Tune into the melody: Kraftwerk wins 20-year court battle over unauthorised sampling
Sampling without authorisation can infringe a phonogram producer’s rights, though the use of a sound sample taken from a phonogram in a modified form unrecognisable to the ear does not infringe those rights, even without such authorisation, the Court of Justice of the European Union has ruled in a case first brought by the German electronic group Kraftwerk 20 years ago.
Kraftwerk’s Ralf Hütter and Florian Schneider-Esleben claimed that Moses Pelham and Martin Haas copied two seconds of Kraftwerk’s song Metall auf Metall, by means of sampling, in the song Nur mir, recorded by Pelham GmbH in 1997.
Mr Hütter and Mr Schneider-Esleben sought a prohibitory injunction, damages and the surrender of the phonograms featuring the song Nur Mir – for the purposes of their destruction.
The Bundesgerichtshof (Federal Court of Justice, Germany), asked the CJEU whether the non-authorised inclusion of a sound sample in a phonogram by means of sampling taken from another phonogram constitutes an infringement of the rights of the producer of the phonogram from which the sample in question was taken.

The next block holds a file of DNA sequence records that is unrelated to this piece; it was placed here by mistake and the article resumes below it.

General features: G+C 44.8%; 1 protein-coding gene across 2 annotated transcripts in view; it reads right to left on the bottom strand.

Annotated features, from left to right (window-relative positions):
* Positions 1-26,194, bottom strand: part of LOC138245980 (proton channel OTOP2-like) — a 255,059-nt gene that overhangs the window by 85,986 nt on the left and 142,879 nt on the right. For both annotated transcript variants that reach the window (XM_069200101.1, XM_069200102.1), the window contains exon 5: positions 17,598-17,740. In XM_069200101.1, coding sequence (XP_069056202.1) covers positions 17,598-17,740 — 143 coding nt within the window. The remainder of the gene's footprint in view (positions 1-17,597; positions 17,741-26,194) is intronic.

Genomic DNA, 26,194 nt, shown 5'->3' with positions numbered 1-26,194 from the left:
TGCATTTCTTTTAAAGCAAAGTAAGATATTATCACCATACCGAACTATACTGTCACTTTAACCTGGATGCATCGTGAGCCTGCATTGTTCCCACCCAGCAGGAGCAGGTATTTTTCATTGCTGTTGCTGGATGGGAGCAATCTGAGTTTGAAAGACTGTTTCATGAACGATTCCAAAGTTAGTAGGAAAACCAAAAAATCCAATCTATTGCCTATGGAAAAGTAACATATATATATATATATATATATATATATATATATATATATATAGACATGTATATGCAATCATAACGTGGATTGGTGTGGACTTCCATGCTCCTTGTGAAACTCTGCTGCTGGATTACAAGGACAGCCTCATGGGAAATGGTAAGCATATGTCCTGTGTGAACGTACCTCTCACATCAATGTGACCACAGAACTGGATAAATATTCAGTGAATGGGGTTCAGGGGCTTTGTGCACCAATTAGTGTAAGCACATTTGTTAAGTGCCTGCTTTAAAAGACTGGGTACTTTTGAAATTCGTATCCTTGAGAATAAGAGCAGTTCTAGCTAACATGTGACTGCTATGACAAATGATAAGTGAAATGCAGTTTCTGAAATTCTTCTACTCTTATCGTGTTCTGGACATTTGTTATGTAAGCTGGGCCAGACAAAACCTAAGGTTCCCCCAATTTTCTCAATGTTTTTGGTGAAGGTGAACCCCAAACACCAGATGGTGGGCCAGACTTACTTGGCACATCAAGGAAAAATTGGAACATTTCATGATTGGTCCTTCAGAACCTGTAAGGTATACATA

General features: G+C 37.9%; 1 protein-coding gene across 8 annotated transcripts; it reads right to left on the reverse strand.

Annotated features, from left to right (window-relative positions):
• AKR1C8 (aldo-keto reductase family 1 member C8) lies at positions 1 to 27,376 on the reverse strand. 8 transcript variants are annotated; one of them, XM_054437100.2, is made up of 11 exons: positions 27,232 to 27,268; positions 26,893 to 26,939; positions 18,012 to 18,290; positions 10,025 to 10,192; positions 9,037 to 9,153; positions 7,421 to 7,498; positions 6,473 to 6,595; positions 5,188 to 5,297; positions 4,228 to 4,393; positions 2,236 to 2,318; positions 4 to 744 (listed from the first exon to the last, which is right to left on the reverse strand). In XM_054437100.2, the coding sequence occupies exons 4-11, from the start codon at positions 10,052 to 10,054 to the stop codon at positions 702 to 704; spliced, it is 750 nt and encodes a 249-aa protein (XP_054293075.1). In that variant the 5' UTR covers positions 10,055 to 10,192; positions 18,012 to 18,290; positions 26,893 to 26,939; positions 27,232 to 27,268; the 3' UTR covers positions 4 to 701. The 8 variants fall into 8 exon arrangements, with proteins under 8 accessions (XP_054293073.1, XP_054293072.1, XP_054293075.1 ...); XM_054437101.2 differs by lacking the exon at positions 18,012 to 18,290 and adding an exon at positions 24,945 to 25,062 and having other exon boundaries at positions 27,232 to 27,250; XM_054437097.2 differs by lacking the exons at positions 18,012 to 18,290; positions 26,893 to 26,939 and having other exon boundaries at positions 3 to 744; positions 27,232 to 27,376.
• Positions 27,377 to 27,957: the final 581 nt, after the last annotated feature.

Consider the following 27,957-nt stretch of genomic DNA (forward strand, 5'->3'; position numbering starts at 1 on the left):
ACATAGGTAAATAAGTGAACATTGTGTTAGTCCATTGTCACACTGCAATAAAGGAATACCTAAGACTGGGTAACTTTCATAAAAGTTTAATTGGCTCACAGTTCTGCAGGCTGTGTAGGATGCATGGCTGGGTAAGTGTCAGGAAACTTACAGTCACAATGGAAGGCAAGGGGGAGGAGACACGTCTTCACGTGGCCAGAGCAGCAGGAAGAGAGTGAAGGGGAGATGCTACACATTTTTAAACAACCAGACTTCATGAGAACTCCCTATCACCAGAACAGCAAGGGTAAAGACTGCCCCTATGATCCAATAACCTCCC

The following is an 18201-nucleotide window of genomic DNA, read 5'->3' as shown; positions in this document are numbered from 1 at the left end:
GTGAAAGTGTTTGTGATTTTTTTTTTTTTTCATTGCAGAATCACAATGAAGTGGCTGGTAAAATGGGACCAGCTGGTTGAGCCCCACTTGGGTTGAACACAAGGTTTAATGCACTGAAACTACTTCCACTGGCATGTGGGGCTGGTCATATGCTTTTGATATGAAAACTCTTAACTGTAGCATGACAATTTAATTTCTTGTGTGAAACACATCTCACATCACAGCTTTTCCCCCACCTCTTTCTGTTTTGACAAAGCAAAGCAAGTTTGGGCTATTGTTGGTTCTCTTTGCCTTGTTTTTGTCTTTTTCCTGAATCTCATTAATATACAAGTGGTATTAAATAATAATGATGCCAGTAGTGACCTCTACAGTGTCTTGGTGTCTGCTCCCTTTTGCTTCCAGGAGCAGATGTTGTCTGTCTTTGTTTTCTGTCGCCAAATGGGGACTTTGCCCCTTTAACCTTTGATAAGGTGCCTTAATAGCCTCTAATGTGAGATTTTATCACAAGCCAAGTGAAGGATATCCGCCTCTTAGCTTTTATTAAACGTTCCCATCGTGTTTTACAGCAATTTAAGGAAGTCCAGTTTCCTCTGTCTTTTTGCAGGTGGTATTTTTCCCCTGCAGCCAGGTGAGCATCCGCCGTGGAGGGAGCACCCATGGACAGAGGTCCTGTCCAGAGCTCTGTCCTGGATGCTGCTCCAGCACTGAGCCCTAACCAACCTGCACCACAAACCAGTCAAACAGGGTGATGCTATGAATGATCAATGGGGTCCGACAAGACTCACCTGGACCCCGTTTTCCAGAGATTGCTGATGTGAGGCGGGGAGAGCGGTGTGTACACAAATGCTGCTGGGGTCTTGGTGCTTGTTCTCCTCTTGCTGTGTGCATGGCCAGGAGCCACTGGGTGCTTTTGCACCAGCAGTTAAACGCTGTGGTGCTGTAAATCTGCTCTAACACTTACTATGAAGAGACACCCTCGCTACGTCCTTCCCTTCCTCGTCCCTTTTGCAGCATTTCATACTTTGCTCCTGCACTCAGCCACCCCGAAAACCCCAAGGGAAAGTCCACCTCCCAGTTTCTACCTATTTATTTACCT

In its judgment, the court stated that phonogram producers have the exclusive right to authorise or prohibit reproduction in whole or in part of their phonograms. Consequently, the reproduction by a user of a sound sample, even if very short, taken from a phonogram must be regarded as a reproduction ‘in part’ of that phonogram so that such a reproduction falls within the exclusive right granted to the phonogram producer.
The court also noted, however, that where a user takes a sound sample from a phonogram in order to embody it, in a modified form unrecognisable to the ear in another phonogram, that is not a ‘reproduction’ as that would run counter to the requirement to strike a fair balance between, on the one hand, the interests of the holders of copyright and, on the other hand, the protection of the interests and fundamental rights of users of protected subject matter.
Furthermore, the court found that an article which reproduces all or a substantial part of the sounds fixed in a phonogram amounts to a copy of that phonogram, in relation to which the phonogram producer enjoys an exclusive right of distribution.